UCL News


Early MRI scans could predict multiple sclerosis disability

25 July 2019

Early MRI scans of people living with multiple sclerosis (MS) could predict how their condition will progress, including how disabled they are likely to become, finds a new UCL-led study.

MRI scans

In the MS Society-funded study, published today in Brain, the researchers report that MRI scans from when individuals were first diagnosed contained signs of future progression.

“We already use MRI scans to diagnose MS and to monitor the course of the disease. These findings – which suggest existing measures, routinely available in clinical practice, can provide a long-term prognosis – are a major advance that will be welcomed by many in the MS community,” said Dr Wallace Brownlee (UCL Queen Square Institute of Neurology), who led the research with UCL colleague Professor Olga Ciccarelli.

“MS can be relentless, painful, and disabling, but being able to predict how a person’s MS might progress will mean more certainty, better treatment choices, and hopefully better long term outcomes for everyone living with the condition,” he added.

The research team followed 164 people with clinically isolated syndrome (CIS) over a 15 year period.

People with CIS have experienced one episode of neurological symptoms and often go on to be diagnosed with MS.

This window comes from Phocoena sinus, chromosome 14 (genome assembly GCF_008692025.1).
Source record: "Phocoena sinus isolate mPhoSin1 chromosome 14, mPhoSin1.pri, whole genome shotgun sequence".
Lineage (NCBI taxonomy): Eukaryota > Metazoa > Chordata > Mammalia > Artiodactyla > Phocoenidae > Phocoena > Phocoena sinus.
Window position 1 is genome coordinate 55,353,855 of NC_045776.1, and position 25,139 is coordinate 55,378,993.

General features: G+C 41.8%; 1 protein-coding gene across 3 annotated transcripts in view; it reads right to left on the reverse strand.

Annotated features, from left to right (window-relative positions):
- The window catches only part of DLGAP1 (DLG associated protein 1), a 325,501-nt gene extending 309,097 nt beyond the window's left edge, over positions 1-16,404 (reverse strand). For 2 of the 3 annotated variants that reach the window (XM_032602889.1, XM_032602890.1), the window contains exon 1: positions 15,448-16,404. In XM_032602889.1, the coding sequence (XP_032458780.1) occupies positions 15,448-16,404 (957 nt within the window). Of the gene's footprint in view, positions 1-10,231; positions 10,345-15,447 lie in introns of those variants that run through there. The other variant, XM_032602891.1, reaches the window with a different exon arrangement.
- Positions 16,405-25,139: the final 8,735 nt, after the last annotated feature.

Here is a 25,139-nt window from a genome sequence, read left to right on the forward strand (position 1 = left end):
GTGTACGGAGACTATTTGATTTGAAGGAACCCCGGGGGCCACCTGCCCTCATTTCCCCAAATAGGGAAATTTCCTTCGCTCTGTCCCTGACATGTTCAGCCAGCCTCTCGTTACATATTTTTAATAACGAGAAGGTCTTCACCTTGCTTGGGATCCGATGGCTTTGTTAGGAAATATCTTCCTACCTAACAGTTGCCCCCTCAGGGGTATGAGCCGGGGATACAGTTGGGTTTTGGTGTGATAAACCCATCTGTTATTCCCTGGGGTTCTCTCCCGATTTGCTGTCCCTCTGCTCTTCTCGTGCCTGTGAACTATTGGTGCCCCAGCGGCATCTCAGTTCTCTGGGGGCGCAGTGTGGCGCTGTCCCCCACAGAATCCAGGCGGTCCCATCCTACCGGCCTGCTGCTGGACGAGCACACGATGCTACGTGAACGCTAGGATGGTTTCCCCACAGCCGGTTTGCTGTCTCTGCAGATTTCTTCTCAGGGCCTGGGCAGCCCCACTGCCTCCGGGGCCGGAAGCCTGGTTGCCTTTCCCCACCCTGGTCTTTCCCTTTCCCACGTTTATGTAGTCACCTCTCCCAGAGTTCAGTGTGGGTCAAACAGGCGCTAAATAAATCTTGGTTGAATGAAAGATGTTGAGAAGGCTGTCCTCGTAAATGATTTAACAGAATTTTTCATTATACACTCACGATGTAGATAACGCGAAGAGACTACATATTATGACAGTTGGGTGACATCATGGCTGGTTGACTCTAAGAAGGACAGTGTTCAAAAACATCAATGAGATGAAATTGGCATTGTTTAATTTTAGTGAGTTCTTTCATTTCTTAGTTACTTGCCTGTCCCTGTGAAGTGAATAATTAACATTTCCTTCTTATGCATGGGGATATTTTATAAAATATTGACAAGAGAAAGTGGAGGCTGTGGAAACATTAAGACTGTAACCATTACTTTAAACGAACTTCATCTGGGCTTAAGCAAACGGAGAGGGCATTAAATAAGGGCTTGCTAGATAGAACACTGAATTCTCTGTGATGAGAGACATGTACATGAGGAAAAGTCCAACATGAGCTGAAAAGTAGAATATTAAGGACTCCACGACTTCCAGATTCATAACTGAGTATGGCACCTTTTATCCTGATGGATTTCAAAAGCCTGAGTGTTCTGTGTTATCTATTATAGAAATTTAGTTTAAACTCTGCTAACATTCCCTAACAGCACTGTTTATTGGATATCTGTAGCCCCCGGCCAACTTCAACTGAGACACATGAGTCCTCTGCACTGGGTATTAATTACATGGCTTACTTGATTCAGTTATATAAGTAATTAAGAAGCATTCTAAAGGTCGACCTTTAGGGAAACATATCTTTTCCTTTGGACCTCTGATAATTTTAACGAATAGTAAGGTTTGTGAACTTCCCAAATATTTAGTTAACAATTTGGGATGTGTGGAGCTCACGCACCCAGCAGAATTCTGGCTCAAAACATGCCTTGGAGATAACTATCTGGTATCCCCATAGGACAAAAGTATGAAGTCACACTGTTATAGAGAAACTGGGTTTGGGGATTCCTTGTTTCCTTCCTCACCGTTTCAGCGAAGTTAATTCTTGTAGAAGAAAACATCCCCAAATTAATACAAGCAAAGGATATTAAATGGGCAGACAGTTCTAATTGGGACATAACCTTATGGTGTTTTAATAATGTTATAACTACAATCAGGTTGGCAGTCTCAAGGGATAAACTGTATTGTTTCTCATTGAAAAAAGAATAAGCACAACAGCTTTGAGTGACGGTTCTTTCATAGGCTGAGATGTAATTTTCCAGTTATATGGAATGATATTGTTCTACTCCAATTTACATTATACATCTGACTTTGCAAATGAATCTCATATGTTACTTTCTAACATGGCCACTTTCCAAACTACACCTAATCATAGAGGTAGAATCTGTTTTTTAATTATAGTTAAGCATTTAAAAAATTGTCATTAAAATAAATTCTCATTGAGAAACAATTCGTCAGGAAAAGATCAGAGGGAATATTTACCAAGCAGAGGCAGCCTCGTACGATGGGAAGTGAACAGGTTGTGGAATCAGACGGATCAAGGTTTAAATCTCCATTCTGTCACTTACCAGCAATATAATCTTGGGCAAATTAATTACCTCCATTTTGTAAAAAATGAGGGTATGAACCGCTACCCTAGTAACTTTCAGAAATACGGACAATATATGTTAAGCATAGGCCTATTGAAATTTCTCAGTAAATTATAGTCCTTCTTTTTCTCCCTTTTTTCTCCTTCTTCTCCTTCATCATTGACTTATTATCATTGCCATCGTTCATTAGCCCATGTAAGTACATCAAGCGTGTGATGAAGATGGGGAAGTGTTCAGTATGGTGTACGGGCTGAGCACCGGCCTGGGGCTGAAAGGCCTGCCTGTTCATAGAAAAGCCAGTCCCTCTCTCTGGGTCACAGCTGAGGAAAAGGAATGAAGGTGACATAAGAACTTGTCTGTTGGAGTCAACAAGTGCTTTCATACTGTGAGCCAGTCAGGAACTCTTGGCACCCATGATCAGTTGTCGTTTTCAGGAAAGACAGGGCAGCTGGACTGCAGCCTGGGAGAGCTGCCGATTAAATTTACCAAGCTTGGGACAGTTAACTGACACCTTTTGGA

They found that early spinal cord damage indicated people were much more likely to go on to develop the secondary progressive form of MS, which currently has no treatment and is where disability gets steadily worse. A spinal cord MRI indicated the level of disability a person was likely to face in future.

They also found an association between lesions seen in the brain at the time of CIS, and a person’s physical and cognitive performance later in life.

Over 100,000 people live with MS in the UK, and one of the most difficult things about being diagnosed is the uncertainty of the condition. The course MS takes is highly variable with significant differences in terms of how quickly it progresses, how disabled a person may become, and how cognitive performance is affected.

Director of Research at the MS Society, Dr Susan Kohlhaas, said: “MS damages nerves in your body and makes it harder to do everyday things like walk, talk, eat and think. It’s also different for everyone and there isn’t currently a consistent way of predicting what course MS might take. This can be incredibly distressing and make decisions about treatment, family, and life in general very difficult.

“By identifying key factors that appear very early on and indicate how someone’s MS might develop, this study has proved crucial.”

After 15 years, all participants were followed-up with, and their disability was assessed using measures including the Expanded Disability Status Scale (EDSS). 94 (57%) had the relapsing form of multiple sclerosis, 25 (15%) had the secondary progressive form, 45 (27%) remained CIS and two people (1%) had developed other disorders.

As well as knowing how a person’s condition might progress – and being able to plan for their future accordingly – this information will help healthcare professionals personalise treatment plans, which is particularly important for patients identified as high-risk for disease progression.

A recent study suggested early intensive treatment leads to a better MS prognosis – but without information about how a person’s disease is likely to progress it can be challenging to make such a decision.





  • MRI scans of a study participant who developed secondary progressive multiple sclerosis

Media contact 

Chris Lane

tel: +44 20 7679 9222

E: chris.lane [at] ucl.ac.uk